The Constrained Court is wide ranging. The authors tread the traditional theoretical roots of judicial decision making. The book is painstaking in discussing the methodological problems that have plagued analysts and in explaining their means of resolving those concerns. In fact, the narrative that discusses the actual results is rather sparse in places. There are numerous appendices to detail the research design. The centerpiece of the study, the Bailey bridge scores, is a fascinating invention. The authors avoid some of the major dilemmas that have plagued scholars trying to devise valid and reliable measures for understanding decision making. The public statements and positions of members of Congress and the president as well as the decisions of justices who have since left the Court are used to identify the ideological component of the cases. The ability to specify cut points is a major advance. The authors create precise preference estimates that hold across time and [*203] across institutions. They claim that “The payoff is that the method produces preference estimates that avoid the anomalies found with other widely used measures, estimates that can be used to address a broad array of questions in the literature” (p.43).

Bailey and Maltzman identify stare decisis, judicial deference, and strict interpretation of the First Amendment as potential legal components of decision making. They demonstrate that respect for precedent has influenced every justice. They find considerable variation in how these doctrines affect different justices. Such variation is a function, in part, of the differing experiences justices have brought to the bench. Justices with prior judicial experience are more likely to be influenced by precedent than their colleagues who did not come from lower courts. The results have some measure of face validity. The justices who show up as being most influenced by “the law” tend to be the ones that have been identified as such anecdotally.

Just the ability to provide empirical evidence that law matters makes this a profound book. The authors go much further. They show that justices are constrained by political forces. Justices are not isolated from what happens in the legislative and executive branches, and instead respond to changes in the preferences of Congress and the president. Knowing that the justices are influenced by these constraints invites another question: are the justices deferential because they consider deference to be a good idea normatively or is it because they are leery of potential retaliation from one of the other branches? Bailey and Maltzman are able to differentiate between the two. This is another major advance for the study of judicial decision making. Justices can be constrained by legal values or external actors: the core of the legal and strategic models respectively.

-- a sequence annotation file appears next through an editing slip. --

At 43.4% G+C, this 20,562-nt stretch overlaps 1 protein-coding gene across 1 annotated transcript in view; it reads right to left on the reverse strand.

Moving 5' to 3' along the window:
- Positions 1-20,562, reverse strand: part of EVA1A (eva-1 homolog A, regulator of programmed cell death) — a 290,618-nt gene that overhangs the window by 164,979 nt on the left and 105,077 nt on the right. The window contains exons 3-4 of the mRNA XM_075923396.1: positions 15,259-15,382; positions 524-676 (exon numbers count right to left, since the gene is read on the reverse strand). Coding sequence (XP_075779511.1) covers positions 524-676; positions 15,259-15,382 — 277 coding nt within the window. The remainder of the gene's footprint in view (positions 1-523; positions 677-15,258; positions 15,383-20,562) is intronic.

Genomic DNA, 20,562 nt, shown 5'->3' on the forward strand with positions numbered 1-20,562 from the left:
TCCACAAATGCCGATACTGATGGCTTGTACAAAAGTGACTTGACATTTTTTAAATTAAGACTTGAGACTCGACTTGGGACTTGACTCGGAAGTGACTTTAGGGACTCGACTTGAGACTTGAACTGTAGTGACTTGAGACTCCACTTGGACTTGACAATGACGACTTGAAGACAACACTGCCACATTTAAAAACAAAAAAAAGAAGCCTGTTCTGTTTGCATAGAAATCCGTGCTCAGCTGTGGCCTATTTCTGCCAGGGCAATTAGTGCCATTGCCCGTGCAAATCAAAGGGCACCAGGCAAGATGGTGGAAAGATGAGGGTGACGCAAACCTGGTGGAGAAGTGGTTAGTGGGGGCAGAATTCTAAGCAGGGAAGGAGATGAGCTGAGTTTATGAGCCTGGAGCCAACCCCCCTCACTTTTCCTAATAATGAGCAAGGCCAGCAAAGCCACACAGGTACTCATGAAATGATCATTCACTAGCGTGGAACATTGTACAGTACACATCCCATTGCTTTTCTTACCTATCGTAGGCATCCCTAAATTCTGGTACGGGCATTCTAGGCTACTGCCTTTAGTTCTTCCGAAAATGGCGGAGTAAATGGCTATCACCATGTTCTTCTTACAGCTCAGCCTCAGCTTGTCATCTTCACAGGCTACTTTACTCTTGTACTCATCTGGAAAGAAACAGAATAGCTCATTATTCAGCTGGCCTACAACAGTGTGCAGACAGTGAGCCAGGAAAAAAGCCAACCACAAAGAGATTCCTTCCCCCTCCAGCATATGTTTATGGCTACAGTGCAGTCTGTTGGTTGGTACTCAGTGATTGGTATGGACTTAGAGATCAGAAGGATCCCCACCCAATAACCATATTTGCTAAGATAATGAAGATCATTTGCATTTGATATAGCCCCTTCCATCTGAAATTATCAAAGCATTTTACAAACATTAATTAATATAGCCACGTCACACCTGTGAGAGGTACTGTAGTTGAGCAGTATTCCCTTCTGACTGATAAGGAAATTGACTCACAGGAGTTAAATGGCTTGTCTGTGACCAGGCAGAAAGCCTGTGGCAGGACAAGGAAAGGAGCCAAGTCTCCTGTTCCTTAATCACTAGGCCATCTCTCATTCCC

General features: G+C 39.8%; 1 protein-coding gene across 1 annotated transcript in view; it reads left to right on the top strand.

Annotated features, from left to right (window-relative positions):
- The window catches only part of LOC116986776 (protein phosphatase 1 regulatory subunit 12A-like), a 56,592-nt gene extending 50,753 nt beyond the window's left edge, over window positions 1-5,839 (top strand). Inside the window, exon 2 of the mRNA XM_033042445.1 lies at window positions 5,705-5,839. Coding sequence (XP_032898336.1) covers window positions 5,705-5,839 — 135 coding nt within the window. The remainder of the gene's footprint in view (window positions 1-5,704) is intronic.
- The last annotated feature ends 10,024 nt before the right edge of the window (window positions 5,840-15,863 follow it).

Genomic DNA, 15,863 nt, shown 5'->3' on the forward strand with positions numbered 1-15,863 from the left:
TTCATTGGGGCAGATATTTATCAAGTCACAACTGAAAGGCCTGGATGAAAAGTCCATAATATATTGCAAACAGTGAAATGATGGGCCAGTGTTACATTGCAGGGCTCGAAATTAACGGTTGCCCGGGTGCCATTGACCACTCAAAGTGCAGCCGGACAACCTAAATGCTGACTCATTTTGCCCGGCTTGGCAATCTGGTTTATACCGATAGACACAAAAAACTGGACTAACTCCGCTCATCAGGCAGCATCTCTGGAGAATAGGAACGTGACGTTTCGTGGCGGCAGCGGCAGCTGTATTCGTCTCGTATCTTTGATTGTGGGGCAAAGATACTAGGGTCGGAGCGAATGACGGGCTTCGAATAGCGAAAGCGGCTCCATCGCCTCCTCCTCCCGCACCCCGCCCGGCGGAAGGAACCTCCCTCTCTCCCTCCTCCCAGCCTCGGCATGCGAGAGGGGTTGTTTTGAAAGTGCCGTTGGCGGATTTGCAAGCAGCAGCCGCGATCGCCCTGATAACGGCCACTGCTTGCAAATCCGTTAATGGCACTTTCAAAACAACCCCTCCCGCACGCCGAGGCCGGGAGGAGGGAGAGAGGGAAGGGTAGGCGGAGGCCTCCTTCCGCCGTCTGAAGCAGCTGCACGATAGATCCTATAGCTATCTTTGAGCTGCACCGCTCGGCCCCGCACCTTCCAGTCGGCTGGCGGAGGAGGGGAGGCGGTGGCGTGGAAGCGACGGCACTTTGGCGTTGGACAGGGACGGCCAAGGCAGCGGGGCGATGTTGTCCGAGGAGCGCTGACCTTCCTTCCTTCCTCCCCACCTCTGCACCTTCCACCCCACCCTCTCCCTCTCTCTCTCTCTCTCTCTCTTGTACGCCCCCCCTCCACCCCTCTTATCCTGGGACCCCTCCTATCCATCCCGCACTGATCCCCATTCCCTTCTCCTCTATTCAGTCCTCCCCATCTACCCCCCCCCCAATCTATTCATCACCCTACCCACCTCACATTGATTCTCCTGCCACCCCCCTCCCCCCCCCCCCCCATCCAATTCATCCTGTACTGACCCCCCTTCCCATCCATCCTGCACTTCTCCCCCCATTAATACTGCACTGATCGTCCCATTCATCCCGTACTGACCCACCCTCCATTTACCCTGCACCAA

The authors conclude that “Justices act in an environment shaped by constraints. Some constraints, such as the law, are not binding. But they are influential and often separate justices from their co-ideologues in the elected branches. Other constraints, like the strategic influence of Congress and the president … push justices in different directions as well” (p.155). The authors find that the constraints on the justices are conditional. For instance, in statutory cases, the justices appear to be deferential to the elected branches. The demonstrated differences between normatively based deference and strategically based deference have a temporal component as well. The authors contend that strategic based deference is dominant more recently, while normatively based deference was the rule in previous periods. There is also evidence of the Court moving in the ideological direction of the occupant of the White House, perhaps as a hedge to avoid legislative retaliation.

That I have a couple of concerns should not detract from the excellence of this work. The bridge scores are a significant advance, but the use of statements by members of Congress is a bit troubling. Position taking is one of the means by which members pursue their electoral designs. And watching Senators on the presidential campaign trail trying to spin their votes sometimes on the same issue gives pause. They also ascribe more political authority to the solicitor general than may be warranted. It is common to [*204] examine the amicus curiae briefs that the SG files on the theory that there are fewer constraints and thus the SG can follow the president. But amicus briefs take a variety of forms and most are not used simply to push the president’s agenda cases.

The authors also have results that proponents of the attitudinal model could claim are consistent with their findings. What Bailey and Maltzman argue is a cut point or the influence of legal doctrine, the attitudinalists could counterclaim is a threshold or a factual situation that separates a liberal vote from a conservative one. As noted, the authors examine First Amendment cases and a proponent of the attitudinal model could claim that the support (or lack thereof) the First Amendment could be based on policy preferences rather than legal factors. The authors are careful to note that the line between law and politics is blurry, if it exists at all. They contend that legal values are not independent of politics. Conservatives will be more sympathetic to precedent when it supports their policy preferences. That has a certain attitudinal hue to it.

But I want to underline that is one of the most important studies in the field in the last decade. Neither Bailey nor Maltzman is a trained public law scholar, which makes it so infuriating that they have written such a path breaking study. The book should be mandatory for public law scholars and graduate students and highly recommended, as the authors suggest, for Chief Justice John Roberts.


Epstein, Lee, Valerie Hoekstra, Jeffrey Segal, and Harold Spaeth. 1998. “Do Political Preferences Change? A Longitudinal Study of U.S. Supreme Court Justices.” Journal of Politics 60: 801-818.

Schubert, Glendon. 1965. The Judicial Mind. Evanston, IL: Northwestern University Press.

Segal, Jeffrey and Harold Spaeth. 2002. The Supreme Court and the Attitudinal Model Revisited. New York: Cambridge University Press.

Copyright 2012 by the Author, Richard L. Pacelle, Jr.